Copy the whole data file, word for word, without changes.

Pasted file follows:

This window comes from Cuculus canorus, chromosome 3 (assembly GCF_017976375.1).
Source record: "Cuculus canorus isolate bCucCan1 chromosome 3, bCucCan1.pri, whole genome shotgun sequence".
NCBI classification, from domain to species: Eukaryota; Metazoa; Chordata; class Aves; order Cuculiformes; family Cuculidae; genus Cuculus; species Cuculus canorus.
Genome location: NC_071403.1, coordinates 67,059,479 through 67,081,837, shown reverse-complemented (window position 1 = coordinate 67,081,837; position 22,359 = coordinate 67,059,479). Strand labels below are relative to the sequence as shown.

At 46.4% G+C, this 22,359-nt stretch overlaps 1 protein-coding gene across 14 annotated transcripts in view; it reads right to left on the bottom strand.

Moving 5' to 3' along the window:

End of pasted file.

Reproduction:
This window comes from Cuculus canorus, chromosome 3 (assembly GCF_017976375.1).
Source record: "Cuculus canorus isolate bCucCan1 chromosome 3, bCucCan1.pri, whole genome shotgun sequence".
NCBI classification, from domain to species: Eukaryota; Metazoa; Chordata; class Aves; order Cuculiformes; family Cuculidae; genus Cuculus; species Cuculus canorus.
Genome location: NC_071403.1, coordinates 67,059,479 through 67,081,837, shown reverse-complemented (window position 1 = coordinate 67,081,837; position 22,359 = coordinate 67,059,479). Strand labels below are relative to the sequence as shown.

At 46.4% G+C, this 22,359-nt stretch overlaps 1 protein-coding gene across 14 annotated transcripts in view; it reads right to left on the bottom strand.

Moving 5' to 3' along the window: